In his next start, four days later against the Chicago Cubs, Pfund was knocked out in the second inning. He was saved from picking up the loss by Brooklyn coming back to win, 15-12. On May 26 Pfund pitched a complete-game victory over the Cardinals.
Shortly after, Pfund mentioned to Branch Rickey that he was having trouble making ends meet. A few days later his regular paycheck was accompanied by a $700 bonus check, enough to get him through to the end of the season.12
As the season went on, Pfund pitched either really well or really poorly. After giving up five runs to the Cubs in four innings on June 28 and four runs to the Pirates on the 30th, he was sent to the bullpen.
Because of travel restrictions the major leagues did not hold an All-Star Game in 1945. Instead, there were benefit games against, typically, a geographical matchup. The Cubs played the White Sox, the two Boston teams played each other, as did the two Philadelphia teams. The Dodgers played the Senators in Washington.13 Pfund was going to start that game, but before the game a downpour soaked the field. The game began anyway. In the second inning, Washington’s Jose Zardon topped a sinker and the swinging bunt died on the wet turf as it rolled towards third. Pfund ran over to the ball and bent to pick it up. He twisted his knee and it swelled up like a football. He might have been able to return later in the season, but Rickey ordered him sidelined for the rest of the season; he didn’t want Pfund to come back too soon and risk reinjuring the knee.14 Pfund finished his only major-league season with a 3-2 record and a 5.20 ERA.
Pfund began the 1946 season in Mobile. He pitched better than he had with the Dodgers in ’45, but poor hitting support cost him some victories. Late in the season a Dodger scout came to see Pfund pitch and told him that wanted to bring him up, but bring him up on a win. Pfund tried extra hard that night, ended up hurting his shoulder, and missed the next three weeks. He finished the year with 7 victories and 16 defeats, and after the season the Dodgers sold his contract to their Montreal farm team.15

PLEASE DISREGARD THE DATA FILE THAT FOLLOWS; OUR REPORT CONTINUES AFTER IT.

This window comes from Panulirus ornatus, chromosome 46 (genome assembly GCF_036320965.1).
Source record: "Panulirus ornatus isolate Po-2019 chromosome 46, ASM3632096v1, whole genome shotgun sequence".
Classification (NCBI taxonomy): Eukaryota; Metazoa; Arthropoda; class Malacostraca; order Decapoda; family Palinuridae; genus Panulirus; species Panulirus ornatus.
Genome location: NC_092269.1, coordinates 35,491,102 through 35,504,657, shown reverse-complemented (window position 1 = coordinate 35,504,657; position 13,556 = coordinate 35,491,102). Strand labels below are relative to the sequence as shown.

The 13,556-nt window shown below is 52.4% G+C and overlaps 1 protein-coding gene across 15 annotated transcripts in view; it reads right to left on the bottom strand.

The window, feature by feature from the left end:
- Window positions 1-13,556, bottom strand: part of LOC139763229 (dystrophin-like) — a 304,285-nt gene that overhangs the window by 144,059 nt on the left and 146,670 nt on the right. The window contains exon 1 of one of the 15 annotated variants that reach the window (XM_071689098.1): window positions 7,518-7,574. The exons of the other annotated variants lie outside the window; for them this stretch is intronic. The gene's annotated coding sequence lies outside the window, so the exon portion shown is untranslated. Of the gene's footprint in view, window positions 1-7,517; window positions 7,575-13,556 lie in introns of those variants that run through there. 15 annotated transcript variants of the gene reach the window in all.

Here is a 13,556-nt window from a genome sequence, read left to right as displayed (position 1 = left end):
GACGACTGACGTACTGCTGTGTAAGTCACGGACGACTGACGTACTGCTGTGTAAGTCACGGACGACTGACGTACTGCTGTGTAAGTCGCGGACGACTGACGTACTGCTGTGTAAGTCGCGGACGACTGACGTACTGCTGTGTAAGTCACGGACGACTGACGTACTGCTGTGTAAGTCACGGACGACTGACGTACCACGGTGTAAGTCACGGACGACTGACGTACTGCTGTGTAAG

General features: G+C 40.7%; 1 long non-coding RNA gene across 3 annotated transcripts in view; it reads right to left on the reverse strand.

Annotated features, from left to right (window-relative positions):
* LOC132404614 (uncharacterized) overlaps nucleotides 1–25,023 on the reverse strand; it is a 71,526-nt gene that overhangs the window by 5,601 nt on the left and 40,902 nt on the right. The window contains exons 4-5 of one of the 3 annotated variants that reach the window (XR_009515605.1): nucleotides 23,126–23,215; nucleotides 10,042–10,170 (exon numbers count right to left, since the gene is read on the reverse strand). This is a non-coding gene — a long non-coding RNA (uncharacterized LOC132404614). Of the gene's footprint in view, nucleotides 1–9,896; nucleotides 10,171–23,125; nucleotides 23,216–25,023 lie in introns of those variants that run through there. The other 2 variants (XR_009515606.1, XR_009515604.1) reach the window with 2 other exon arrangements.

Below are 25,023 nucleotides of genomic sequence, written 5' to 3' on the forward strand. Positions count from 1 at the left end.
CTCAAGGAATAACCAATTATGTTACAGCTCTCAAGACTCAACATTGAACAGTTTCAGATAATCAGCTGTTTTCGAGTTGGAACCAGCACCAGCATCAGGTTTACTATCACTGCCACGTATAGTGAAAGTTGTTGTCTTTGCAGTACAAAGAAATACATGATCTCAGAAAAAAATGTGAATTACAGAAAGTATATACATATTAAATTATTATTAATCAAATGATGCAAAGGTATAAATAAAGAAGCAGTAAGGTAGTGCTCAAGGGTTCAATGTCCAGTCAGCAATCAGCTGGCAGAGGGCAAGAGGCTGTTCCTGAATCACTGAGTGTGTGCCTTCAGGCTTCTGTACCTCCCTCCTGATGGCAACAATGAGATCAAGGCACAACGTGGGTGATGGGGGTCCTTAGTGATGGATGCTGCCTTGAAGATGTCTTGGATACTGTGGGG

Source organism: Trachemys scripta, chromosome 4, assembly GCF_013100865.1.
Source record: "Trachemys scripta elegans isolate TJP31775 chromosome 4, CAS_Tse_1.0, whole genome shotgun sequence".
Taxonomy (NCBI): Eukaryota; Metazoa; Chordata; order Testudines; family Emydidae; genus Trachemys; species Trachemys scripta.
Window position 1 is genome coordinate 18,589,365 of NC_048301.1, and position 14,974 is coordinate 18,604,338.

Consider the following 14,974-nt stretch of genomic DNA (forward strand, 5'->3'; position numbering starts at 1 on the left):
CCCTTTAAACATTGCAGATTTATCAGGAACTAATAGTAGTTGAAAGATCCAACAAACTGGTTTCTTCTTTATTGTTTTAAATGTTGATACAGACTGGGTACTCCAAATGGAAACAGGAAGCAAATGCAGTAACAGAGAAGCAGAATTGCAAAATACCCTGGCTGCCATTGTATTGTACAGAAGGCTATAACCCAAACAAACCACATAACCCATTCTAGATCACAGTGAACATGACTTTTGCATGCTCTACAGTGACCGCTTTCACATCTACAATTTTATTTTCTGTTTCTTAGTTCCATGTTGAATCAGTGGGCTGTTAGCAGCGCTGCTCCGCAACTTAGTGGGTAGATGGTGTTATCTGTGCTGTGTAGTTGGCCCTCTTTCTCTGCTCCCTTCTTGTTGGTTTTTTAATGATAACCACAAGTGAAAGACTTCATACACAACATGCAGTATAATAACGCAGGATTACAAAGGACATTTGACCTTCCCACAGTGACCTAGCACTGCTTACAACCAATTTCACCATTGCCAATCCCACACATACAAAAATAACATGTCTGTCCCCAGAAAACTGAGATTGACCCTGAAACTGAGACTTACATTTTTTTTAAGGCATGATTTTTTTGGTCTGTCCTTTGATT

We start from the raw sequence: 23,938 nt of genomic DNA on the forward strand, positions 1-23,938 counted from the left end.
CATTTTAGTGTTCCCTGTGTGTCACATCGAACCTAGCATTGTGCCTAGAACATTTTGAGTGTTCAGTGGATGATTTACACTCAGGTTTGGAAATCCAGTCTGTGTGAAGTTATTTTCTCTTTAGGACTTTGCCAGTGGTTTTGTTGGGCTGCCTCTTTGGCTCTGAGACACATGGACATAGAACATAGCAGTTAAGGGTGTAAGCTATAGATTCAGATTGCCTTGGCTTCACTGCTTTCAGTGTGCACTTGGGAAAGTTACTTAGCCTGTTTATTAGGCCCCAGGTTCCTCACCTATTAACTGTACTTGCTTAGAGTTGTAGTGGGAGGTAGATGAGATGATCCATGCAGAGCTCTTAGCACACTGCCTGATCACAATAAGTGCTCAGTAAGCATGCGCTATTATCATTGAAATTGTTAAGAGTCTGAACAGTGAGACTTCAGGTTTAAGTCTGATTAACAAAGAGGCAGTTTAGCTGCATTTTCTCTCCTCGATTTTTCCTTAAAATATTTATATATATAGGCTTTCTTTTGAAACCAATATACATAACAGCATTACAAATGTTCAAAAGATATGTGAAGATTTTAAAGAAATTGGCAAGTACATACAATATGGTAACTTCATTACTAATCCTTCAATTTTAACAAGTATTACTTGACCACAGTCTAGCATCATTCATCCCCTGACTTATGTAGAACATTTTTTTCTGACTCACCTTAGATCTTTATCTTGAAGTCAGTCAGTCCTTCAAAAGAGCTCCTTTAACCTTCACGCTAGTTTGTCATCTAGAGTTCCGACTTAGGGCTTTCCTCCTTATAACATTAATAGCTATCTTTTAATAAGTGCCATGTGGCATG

Pfund went to spring training in Havana with Brooklyn in 1947. He and Jackie Robinson were close and talked often about faith and the Bible.16
Pfund split the 1947 season between Montreal (1-0) and St. Paul (5-7). He fought pain in his shoulder and knee the entire season. After two more seasons in the Dodgers farm system, he retired as a player in 1950.
Pfund joined the staff at Wheaton College, where he had earned a degree in 1949. He coached baseball and basketball for three decades. In 1957 he coached the Crusaders to an NCAA College Division (later called Division II) national championship.17
Pfund coached baseball from 1948 to 1974, missing the 1960 season because of injuries suffered in a serious auto accident.18 In 26 years his teams won 249 games. His 1951 team was the last to win a College Conference of Illinois and Wisconsin Championship.
Pfund became Wheaton’s winningest baseball and basketball coach. He is a member of the Illinois Basketball Coaches Association Hall of Fame. From 1951 to 1975 his basketball teams won 361 games and lost 240 (.601).19 After his coaching days ended, he was the executive director of the Wheaton College Alumni Association from 1976 to 1987. In 1977 Pfund received Wheaton’s Alumni of the Year award.20 In his honor, the college holds a basketball tournament, the Lee Pfund Classic, every November. In 2012 the ballfield at Wheaton was named Lee Pfund Stadium at Legion Field in his honor.
Pfund coached his three sons on the Wheaton basketball team. His son Randy went on to become a coach for the Los Angeles Lakers and general manager of the Miami Heat. Both teams in the 2006 NBA finals had general managers who played for Pfund at Wheaton: Randy was GM of the Miami Heat and Donn Nelson was GM of the Dallas Mavericks.21
Thanks to Lee Pfund for providing some details during phone conversations on October 31 and November 5, 2014.
1 The American Florist, June 4, 1921. Retrieved from: books.google.com/books?id=Gek-AQAAMAAJ&pg=PA980&dq=the+american+florist+june+4,+1921+liebhart+pfund&hl=en&sa=X&ei=EulaVL7WMse4ogS5iYKACg&ved=0CDAQ6AEwAA#v=onepage&q=the%20american%20florist%20june%204%2C%201921%20liebhart%20pfund&f=false, 980.
3 Craig Allen Cleve, Hardball on the Home Front (Jefferson, North Carolina: McFarland & Company, 2004), 55.
4 Cleve, 56.
5 Cleve, 57.
6 Cleve, 58.
8 Cleve, 59.
11 John G. Zinn and Paul G. Zinn, Ebbets Field Essays and Memories of Brooklyn’s Historic Ballpark, 1913-1960 (Jefferson, North Carolina: McFarland & Company, 2013). Retrieved from: books.google.com/books?id=umiBgPgZE-IC&pg=PA173&lpg=PA173&dq=lee%2Bpfund&source=bl&ots=Yfgp4Zs8zN&sig=WRjXWg0ZiLjXr8FmxhcRhK0RZUc&hl=en&sa=X&ei=eZ9SVLvxI87coATMxYGYCw&ved=0CC8Q6AEwAzgo#v=onepage&q=lee%2Bpfund&f=false
12 Zinn, 64.
14 Cleve, 65.
15 Cleve. 67.